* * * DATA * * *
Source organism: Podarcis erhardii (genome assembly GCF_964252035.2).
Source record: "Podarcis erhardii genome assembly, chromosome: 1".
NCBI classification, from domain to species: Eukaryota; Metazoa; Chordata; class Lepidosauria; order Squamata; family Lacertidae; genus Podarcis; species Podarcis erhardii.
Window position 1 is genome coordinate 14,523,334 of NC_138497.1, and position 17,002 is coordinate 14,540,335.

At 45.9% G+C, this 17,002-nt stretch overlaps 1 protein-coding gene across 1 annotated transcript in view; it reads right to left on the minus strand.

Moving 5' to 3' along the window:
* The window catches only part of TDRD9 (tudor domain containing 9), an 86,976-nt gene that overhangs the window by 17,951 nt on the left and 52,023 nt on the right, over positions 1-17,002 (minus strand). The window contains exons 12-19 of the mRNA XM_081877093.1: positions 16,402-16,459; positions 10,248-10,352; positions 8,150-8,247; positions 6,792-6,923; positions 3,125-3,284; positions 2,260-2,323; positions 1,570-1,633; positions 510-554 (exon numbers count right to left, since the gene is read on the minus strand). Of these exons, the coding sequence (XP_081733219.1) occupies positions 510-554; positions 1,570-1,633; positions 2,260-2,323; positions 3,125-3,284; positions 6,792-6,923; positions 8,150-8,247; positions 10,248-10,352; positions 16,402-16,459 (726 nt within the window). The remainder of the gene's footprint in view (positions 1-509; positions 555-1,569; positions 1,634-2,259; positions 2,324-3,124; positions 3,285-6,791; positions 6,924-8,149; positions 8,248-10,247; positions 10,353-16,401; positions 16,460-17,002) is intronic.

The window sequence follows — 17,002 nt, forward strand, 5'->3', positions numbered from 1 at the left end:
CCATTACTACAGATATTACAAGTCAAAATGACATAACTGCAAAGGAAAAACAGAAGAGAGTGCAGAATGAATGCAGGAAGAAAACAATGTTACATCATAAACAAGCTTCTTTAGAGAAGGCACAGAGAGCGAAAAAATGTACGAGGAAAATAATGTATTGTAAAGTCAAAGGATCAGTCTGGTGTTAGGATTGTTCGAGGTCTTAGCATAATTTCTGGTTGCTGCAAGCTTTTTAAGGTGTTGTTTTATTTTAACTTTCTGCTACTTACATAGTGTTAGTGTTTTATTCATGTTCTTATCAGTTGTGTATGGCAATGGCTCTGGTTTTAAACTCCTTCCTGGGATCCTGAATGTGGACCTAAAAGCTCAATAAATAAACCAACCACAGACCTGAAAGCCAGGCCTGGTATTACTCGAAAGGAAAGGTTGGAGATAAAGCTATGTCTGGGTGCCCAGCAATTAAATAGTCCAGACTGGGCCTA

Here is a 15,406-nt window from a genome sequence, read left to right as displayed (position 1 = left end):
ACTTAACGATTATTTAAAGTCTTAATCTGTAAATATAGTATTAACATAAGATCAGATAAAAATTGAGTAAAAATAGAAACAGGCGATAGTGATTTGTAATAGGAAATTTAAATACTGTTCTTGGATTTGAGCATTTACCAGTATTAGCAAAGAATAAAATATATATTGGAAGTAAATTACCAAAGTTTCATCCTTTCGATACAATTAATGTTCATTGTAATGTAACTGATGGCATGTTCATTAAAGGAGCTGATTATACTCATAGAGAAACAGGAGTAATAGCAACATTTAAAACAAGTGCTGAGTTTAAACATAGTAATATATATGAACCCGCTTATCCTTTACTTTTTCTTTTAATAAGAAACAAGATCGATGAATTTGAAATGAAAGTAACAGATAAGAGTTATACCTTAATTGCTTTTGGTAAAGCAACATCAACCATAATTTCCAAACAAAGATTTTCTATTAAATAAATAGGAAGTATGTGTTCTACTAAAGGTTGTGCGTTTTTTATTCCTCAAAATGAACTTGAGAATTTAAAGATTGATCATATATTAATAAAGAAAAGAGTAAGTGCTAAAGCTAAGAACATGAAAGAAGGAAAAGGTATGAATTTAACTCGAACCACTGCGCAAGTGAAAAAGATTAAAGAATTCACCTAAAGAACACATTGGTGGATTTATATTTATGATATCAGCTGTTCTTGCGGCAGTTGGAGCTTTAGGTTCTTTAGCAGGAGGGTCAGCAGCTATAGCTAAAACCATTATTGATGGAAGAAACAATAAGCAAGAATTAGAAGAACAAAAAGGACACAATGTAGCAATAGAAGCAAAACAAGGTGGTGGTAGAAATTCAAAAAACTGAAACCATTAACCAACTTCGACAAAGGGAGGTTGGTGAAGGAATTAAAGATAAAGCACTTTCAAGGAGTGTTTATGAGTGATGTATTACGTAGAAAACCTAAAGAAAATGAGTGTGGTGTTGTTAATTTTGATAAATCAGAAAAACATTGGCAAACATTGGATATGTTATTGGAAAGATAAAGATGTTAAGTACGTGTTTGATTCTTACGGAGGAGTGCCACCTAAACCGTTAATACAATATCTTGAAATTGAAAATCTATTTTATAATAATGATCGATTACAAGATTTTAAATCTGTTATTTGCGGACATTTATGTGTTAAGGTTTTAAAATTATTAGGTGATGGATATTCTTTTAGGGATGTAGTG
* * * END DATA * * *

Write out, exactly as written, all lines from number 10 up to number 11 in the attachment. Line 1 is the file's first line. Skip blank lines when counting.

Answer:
Here is a 15,406-nt window from a genome sequence, read left to right as displayed (position 1 = left end):
ACTTAACGATTATTTAAAGTCTTAATCTGTAAATATAGTATTAACATAAGATCAGATAAAAATTGAGTAAAAATAGAAACAGGCGATAGTGATTTGTAATAGGAAATTTAAATACTGTTCTTGGATTTGAGCATTTACCAGTATTAGCAAAGAATAAAATATATATTGGAAGTAAATTACCAAAGTTTCATCCTTTCGATACAATTAATGTTCATTGTAATGTAACTGATGGCATGTTCATTAAAGGAGCTGATTATACTCATAGAGAAACAGGAGTAATAGCAACATTTAAAACAAGTGCTGAGTTTAAACATAGTAATATATATGAACCCGCTTATCCTTTACTTTTTCTTTTAATAAGAAACAAGATCGATGAATTTGAAATGAAAGTAACAGATAAGAGTTATACCTTAATTGCTTTTGGTAAAGCAACATCAACCATAATTTCCAAACAAAGATTTTCTATTAAATAAATAGGAAGTATGTGTTCTACTAAAGGTTGTGCGTTTTTTATTCCTCAAAATGAACTTGAGAATTTAAAGATTGATCATATATTAATAAAGAAAAGAGTAAGTGCTAAAGCTAAGAACATGAAAGAAGGAAAAGGTATGAATTTAACTCGAACCACTGCGCAAGTGAAAAAGATTAAAGAATTCACCTAAAGAACACATTGGTGGATTTATATTTATGATATCAGCTGTTCTTGCGGCAGTTGGAGCTTTAGGTTCTTTAGCAGGAGGGTCAGCAGCTATAGCTAAAACCATTATTGATGGAAGAAACAATAAGCAAGAATTAGAAGAACAAAAAGGACACAATGTAGCAATAGAAGCAAAACAAGGTGGTGGTAGAAATTCAAAAAACTGAAACCATTAACCAACTTCGACAAAGGGAGGTTGGTGAAGGAATTAAAGATAAAGCACTTTCAAGGAGTGTTTATGAGTGATGTATTACGTAGAAAACCTAAAGAAAATGAGTGTGGTGTTGTTAATTTTGATAAATCAGAAAAACATTGGCAAACATTGGATATGTTATTGGAAAGATAAAGATGTTAAGTACGTGTTTGATTCTTACGGAGGAGTGCCACCTAAACCGTTAATACAATATCTTGAAATTGAAAATCTATTTTATAATAATGATCGATTACAAGATTTTAAATCTGTTATTTGCGGACATTTATGTGTTAAGGTTTTAAAATTATTAGGTGATGGATATTCTTTTAGGGATGTAGTG